There was a pretty wicked beef noodle shop I ate in Taipei where they serve their boiled napa and pork dumplings in a dark rich beef bone broth. The receipe for the dumplings included some fensi/bean thread vermicelli noodle (finely chopped) and Chinese celery mixed in.

                          1. ok - UPDATE: my daughter and i did some investigating...it was a hard job but we felt compelled to go to 3 different chinese restaurants and order pan-fried pork dumplings. (what i do for research, huh?!) so...this is what we figured out:
                            1. YES...the meat 'ball' inside is exceptionally finely ground - almost to a paste - and we liked it that way. so yes to taking my ground pork and sending it through the food processor this time. and i might add a little chicken gel; will def. add much more minced, drained napa and this go round am not going to add any pork tenderloin but all pork butt. (am i wrong here?)
                            2. we both mostly liked the thicker skinned boiled dumplings (boiled then pan fried) over the more 'gyoza/pot-sticker' dumplings i made this past time - thinner skins.) SO.... i have read the the boiled dumplings need cold-water dough vs. the hot water dough for the pot-stickers...yes? and do i just take a bigger piece of dough and roll it out so it's thicker?
                            3. i know the 'boil 3 times' approach but our stove is so powerful it will keep at a boil - can someone tell me how many minutes to boil/simmer them once it comes up to a boil with the dumplings in?
                            excited about the new batch - who knew there was so much to learn about a nice pork dumpling?!

                            thanks so much everyone. i've really loved this thread and have learned so much from it.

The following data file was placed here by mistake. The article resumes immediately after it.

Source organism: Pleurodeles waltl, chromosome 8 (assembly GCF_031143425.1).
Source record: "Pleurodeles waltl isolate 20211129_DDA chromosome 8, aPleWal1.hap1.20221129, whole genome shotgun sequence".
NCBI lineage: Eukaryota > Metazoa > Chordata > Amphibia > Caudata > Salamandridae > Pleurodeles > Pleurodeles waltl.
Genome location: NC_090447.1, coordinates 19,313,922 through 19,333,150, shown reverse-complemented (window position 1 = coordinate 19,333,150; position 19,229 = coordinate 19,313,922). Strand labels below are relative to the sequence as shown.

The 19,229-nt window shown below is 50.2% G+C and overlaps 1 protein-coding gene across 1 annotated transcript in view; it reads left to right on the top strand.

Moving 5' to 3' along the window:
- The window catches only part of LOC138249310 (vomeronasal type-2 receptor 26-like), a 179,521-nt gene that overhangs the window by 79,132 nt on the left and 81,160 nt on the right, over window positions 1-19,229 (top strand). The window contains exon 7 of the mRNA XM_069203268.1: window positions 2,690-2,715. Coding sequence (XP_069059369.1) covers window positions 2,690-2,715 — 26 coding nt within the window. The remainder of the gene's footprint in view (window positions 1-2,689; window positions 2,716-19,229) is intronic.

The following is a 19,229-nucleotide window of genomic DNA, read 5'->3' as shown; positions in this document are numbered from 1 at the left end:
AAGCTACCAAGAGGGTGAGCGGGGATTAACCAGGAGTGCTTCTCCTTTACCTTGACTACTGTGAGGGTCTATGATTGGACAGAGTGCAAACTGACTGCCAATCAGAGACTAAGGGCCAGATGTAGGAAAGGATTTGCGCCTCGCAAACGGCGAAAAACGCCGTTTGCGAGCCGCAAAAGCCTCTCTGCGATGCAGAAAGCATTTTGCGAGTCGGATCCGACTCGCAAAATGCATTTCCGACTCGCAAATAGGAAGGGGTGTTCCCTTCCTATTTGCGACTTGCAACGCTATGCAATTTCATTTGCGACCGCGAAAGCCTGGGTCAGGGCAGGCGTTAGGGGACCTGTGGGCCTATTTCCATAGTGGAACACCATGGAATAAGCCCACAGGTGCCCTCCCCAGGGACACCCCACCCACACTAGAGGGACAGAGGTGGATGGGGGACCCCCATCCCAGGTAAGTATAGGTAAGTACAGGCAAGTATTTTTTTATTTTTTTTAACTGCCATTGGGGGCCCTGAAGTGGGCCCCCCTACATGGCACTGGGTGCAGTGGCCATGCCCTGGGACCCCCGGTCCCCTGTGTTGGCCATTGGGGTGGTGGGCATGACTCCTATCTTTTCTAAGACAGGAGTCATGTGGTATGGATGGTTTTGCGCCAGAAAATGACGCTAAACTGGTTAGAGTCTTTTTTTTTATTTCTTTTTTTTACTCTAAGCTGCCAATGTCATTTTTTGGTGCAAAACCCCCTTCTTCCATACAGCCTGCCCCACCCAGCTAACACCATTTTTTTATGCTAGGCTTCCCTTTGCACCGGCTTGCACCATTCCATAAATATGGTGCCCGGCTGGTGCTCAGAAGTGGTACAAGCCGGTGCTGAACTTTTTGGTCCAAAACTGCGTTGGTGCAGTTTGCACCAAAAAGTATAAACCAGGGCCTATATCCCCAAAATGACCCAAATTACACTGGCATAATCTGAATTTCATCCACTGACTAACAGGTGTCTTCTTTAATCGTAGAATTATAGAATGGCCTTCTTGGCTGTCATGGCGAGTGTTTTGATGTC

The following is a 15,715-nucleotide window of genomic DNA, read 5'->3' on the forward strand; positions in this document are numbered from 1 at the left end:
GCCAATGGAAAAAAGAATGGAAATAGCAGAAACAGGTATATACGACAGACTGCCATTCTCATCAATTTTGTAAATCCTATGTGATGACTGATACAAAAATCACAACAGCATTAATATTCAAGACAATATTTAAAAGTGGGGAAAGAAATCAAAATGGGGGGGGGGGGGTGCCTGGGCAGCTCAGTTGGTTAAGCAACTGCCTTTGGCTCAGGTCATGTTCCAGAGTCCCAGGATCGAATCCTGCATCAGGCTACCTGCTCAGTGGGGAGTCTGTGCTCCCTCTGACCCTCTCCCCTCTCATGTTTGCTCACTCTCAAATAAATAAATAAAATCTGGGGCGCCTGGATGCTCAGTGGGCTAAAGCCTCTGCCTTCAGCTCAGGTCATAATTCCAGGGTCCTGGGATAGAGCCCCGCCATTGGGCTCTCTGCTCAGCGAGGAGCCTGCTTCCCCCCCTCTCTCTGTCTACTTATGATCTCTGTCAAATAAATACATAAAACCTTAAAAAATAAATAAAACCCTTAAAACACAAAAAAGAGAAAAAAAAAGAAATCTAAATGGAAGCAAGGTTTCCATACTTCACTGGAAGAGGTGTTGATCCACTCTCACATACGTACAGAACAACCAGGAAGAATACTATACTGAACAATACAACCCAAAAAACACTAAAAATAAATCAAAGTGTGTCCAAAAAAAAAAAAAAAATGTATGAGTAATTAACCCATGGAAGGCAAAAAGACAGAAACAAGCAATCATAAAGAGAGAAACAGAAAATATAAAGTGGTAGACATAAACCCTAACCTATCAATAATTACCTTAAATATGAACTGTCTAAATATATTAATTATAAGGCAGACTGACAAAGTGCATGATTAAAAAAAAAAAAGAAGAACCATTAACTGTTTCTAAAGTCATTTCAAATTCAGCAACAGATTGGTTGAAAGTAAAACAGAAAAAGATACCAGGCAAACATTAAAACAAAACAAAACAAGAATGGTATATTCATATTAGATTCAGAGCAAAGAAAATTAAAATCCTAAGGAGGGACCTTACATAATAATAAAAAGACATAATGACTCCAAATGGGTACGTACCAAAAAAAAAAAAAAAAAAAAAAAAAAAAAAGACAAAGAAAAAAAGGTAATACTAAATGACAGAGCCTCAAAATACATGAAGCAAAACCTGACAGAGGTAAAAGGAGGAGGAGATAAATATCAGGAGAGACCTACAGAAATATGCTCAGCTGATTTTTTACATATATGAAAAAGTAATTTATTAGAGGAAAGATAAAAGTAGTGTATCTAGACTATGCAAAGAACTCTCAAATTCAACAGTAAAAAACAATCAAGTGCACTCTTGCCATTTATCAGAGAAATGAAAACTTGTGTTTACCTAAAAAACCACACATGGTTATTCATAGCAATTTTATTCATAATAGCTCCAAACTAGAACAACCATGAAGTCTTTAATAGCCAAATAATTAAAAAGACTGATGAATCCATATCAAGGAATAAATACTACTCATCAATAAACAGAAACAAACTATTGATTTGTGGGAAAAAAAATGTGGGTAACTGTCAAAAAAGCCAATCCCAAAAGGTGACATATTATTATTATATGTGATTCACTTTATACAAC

3 Replies
                            1. re: redgirl

                              3. i know the 'boil 3 times' approach but our stove is so powerful it will keep at a boil - can someone tell me how many minutes to boil/simmer them once it comes up to a boil with the dumplings in?

                              Once they dumplings float to the top, they are done.

                              And if your stove is "so powerful" that a cup of water won't stop the boil, drop in a couple of ice cubes. Or, heck, just turn down the stove.

                              1. re: ipsedixit

                                22k btu on the burner...good for keeping a fast boil!
                                thanks for your post.

                              2. re: redgirl

                                Agree with the "paste" deal. While I only make poultry or seafood potstickers/dumplings/whatever, I always put the raw seafood/poultry in the food processor & make a paste out of it. I do pre-cook my poultry (chicken or turkey) fillings before stuffing the skins, but put the shrimp/fish fillings into the skins raw because they cook oh-so-quickly in the steamer. Plus, in my opinion, eating just slightly underdone seafood isn't the same health risk as eating underdone poultry.

                                1. With the utmost respect to the Chinese......in some cases awe let me say they add the cheapest items they can to their dishes. What makes them so excellent is the taste. The pork filling they use is pretty well 50% pork fat. You can't get a much cheaper ingredient than that. It's like someone selling 'air' in whipped butter.